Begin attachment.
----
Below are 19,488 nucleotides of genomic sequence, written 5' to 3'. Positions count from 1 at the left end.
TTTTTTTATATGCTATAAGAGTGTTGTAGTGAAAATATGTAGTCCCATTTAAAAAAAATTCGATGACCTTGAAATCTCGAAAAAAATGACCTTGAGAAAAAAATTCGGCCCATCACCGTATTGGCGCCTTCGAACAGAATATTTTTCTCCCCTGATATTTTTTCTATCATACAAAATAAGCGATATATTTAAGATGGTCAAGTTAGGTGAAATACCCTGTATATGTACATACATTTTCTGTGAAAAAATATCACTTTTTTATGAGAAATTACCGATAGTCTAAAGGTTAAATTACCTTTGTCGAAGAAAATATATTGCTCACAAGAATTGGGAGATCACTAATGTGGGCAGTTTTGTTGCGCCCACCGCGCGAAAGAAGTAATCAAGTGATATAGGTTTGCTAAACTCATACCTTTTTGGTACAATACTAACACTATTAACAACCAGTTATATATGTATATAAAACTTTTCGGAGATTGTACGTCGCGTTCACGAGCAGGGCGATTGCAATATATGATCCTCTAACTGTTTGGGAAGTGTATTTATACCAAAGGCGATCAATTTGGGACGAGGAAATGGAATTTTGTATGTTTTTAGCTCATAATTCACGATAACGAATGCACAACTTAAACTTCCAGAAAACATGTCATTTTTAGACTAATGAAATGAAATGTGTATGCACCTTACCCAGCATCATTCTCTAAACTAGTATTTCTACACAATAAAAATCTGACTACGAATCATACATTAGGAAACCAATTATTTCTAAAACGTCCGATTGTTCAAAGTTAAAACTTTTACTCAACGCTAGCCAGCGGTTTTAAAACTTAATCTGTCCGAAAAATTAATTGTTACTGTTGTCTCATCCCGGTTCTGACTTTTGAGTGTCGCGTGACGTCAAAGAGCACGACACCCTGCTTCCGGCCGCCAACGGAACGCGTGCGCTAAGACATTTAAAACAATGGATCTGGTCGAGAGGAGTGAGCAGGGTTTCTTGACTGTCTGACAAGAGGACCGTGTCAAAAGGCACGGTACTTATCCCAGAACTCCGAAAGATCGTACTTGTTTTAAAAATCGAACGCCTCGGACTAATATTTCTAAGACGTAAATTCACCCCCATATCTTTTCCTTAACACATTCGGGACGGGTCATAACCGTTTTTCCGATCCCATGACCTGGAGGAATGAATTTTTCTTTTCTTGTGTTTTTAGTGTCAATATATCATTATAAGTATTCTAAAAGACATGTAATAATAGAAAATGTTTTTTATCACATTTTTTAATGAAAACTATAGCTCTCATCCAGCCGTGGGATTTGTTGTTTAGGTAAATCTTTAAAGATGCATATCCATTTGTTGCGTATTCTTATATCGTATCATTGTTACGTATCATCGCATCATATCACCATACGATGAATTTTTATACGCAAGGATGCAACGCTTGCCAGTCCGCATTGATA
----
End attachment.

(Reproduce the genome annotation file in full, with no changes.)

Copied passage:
Below are 19,488 nucleotides of genomic sequence, written 5' to 3'. Positions count from 1 at the left end.
TTTTTTTATATGCTATAAGAGTGTTGTAGTGAAAATATGTAGTCCCATTTAAAAAAAATTCGATGACCTTGAAATCTCGAAAAAAATGACCTTGAGAAAAAAATTCGGCCCATCACCGTATTGGCGCCTTCGAACAGAATATTTTTCTCCCCTGATATTTTTTCTATCATACAAAATAAGCGATATATTTAAGATGGTCAAGTTAGGTGAAATACCCTGTATATGTACATACATTTTCTGTGAAAAAATATCACTTTTTTATGAGAAATTACCGATAGTCTAAAGGTTAAATTACCTTTGTCGAAGAAAATATATTGCTCACAAGAATTGGGAGATCACTAATGTGGGCAGTTTTGTTGCGCCCACCGCGCGAAAGAAGTAATCAAGTGATATAGGTTTGCTAAACTCATACCTTTTTGGTACAATACTAACACTATTAACAACCAGTTATATATGTATATAAAACTTTTCGGAGATTGTACGTCGCGTTCACGAGCAGGGCGATTGCAATATATGATCCTCTAACTGTTTGGGAAGTGTATTTATACCAAAGGCGATCAATTTGGGACGAGGAAATGGAATTTTGTATGTTTTTAGCTCATAATTCACGATAACGAATGCACAACTTAAACTTCCAGAAAACATGTCATTTTTAGACTAATGAAATGAAATGTGTATGCACCTTACCCAGCATCATTCTCTAAACTAGTATTTCTACACAATAAAAATCTGACTACGAATCATACATTAGGAAACCAATTATTTCTAAAACGTCCGATTGTTCAAAGTTAAAACTTTTACTCAACGCTAGCCAGCGGTTTTAAAACTTAATCTGTCCGAAAAATTAATTGTTACTGTTGTCTCATCCCGGTTCTGACTTTTGAGTGTCGCGTGACGTCAAAGAGCACGACACCCTGCTTCCGGCCGCCAACGGAACGCGTGCGCTAAGACATTTAAAACAATGGATCTGGTCGAGAGGAGTGAGCAGGGTTTCTTGACTGTCTGACAAGAGGACCGTGTCAAAAGGCACGGTACTTATCCCAGAACTCCGAAAGATCGTACTTGTTTTAAAAATCGAACGCCTCGGACTAATATTTCTAAGACGTAAATTCACCCCCATATCTTTTCCTTAACACATTCGGGACGGGTCATAACCGTTTTTCCGATCCCATGACCTGGAGGAATGAATTTTTCTTTTCTTGTGTTTTTAGTGTCAATATATCATTATAAGTATTCTAAAAGACATGTAATAATAGAAAATGTTTTTTATCACATTTTTTAATGAAAACTATAGCTCTCATCCAGCCGTGGGATTTGTTGTTTAGGTAAATCTTTAAAGATGCATATCCATTTGTTGCGTATTCTTATATCGTATCATTGTTACGTATCATCGCATCATATCACCATACGATGAATTTTTATACGCAAGGATGCAACGCTTGCCAGTCCGCATTGATA